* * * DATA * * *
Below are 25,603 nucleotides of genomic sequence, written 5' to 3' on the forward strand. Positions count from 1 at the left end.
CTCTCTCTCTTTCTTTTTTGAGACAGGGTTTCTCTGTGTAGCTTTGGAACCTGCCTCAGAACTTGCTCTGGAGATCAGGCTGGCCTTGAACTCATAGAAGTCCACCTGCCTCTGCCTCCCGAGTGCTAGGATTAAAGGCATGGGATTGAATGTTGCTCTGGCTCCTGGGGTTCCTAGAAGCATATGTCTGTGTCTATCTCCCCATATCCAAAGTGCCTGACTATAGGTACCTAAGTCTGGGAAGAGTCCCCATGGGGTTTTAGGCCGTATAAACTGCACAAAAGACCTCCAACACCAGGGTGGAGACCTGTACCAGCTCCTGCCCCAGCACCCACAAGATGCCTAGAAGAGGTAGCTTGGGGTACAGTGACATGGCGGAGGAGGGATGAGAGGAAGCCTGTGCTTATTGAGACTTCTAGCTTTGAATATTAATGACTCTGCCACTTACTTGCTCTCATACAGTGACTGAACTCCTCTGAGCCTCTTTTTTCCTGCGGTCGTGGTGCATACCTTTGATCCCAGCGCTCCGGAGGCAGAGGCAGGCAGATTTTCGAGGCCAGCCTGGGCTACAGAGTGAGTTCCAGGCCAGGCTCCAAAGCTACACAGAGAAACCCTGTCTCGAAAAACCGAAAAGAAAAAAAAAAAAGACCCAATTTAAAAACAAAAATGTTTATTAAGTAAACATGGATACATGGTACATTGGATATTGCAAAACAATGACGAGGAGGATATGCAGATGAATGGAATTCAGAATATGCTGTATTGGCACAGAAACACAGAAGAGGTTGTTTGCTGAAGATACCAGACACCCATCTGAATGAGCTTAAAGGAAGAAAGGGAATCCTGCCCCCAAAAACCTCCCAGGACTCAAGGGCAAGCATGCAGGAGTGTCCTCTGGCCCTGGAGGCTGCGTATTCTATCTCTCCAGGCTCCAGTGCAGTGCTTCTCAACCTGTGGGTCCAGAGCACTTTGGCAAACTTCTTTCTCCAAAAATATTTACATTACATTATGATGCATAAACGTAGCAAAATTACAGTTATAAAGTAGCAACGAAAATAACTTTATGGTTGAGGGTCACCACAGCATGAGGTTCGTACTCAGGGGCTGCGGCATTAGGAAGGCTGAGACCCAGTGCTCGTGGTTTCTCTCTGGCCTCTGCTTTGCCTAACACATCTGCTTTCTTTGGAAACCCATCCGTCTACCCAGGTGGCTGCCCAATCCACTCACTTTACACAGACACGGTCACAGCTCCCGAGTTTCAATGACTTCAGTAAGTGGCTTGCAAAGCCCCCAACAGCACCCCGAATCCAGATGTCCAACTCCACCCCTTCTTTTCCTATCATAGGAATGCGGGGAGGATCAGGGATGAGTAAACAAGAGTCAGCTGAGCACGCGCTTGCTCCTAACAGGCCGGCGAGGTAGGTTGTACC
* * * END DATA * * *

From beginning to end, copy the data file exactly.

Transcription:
Below are 25,603 nucleotides of genomic sequence, written 5' to 3' on the forward strand. Positions count from 1 at the left end.
CTCTCTCTCTTTCTTTTTTGAGACAGGGTTTCTCTGTGTAGCTTTGGAACCTGCCTCAGAACTTGCTCTGGAGATCAGGCTGGCCTTGAACTCATAGAAGTCCACCTGCCTCTGCCTCCCGAGTGCTAGGATTAAAGGCATGGGATTGAATGTTGCTCTGGCTCCTGGGGTTCCTAGAAGCATATGTCTGTGTCTATCTCCCCATATCCAAAGTGCCTGACTATAGGTACCTAAGTCTGGGAAGAGTCCCCATGGGGTTTTAGGCCGTATAAACTGCACAAAAGACCTCCAACACCAGGGTGGAGACCTGTACCAGCTCCTGCCCCAGCACCCACAAGATGCCTAGAAGAGGTAGCTTGGGGTACAGTGACATGGCGGAGGAGGGATGAGAGGAAGCCTGTGCTTATTGAGACTTCTAGCTTTGAATATTAATGACTCTGCCACTTACTTGCTCTCATACAGTGACTGAACTCCTCTGAGCCTCTTTTTTCCTGCGGTCGTGGTGCATACCTTTGATCCCAGCGCTCCGGAGGCAGAGGCAGGCAGATTTTCGAGGCCAGCCTGGGCTACAGAGTGAGTTCCAGGCCAGGCTCCAAAGCTACACAGAGAAACCCTGTCTCGAAAAACCGAAAAGAAAAAAAAAAAAGACCCAATTTAAAAACAAAAATGTTTATTAAGTAAACATGGATACATGGTACATTGGATATTGCAAAACAATGACGAGGAGGATATGCAGATGAATGGAATTCAGAATATGCTGTATTGGCACAGAAACACAGAAGAGGTTGTTTGCTGAAGATACCAGACACCCATCTGAATGAGCTTAAAGGAAGAAAGGGAATCCTGCCCCCAAAAACCTCCCAGGACTCAAGGGCAAGCATGCAGGAGTGTCCTCTGGCCCTGGAGGCTGCGTATTCTATCTCTCCAGGCTCCAGTGCAGTGCTTCTCAACCTGTGGGTCCAGAGCACTTTGGCAAACTTCTTTCTCCAAAAATATTTACATTACATTATGATGCATAAACGTAGCAAAATTACAGTTATAAAGTAGCAACGAAAATAACTTTATGGTTGAGGGTCACCACAGCATGAGGTTCGTACTCAGGGGCTGCGGCATTAGGAAGGCTGAGACCCAGTGCTCGTGGTTTCTCTCTGGCCTCTGCTTTGCCTAACACATCTGCTTTCTTTGGAAACCCATCCGTCTACCCAGGTGGCTGCCCAATCCACTCACTTTACACAGACACGGTCACAGCTCCCGAGTTTCAATGACTTCAGTAAGTGGCTTGCAAAGCCCCCAACAGCACCCCGAATCCAGATGTCCAACTCCACCCCTTCTTTTCCTATCATAGGAATGCGGGGAGGATCAGGGATGAGTAAACAAGAGTCAGCTGAGCACGCGCTTGCTCCTAACAGGCCGGCGAGGTAGGTTGTACC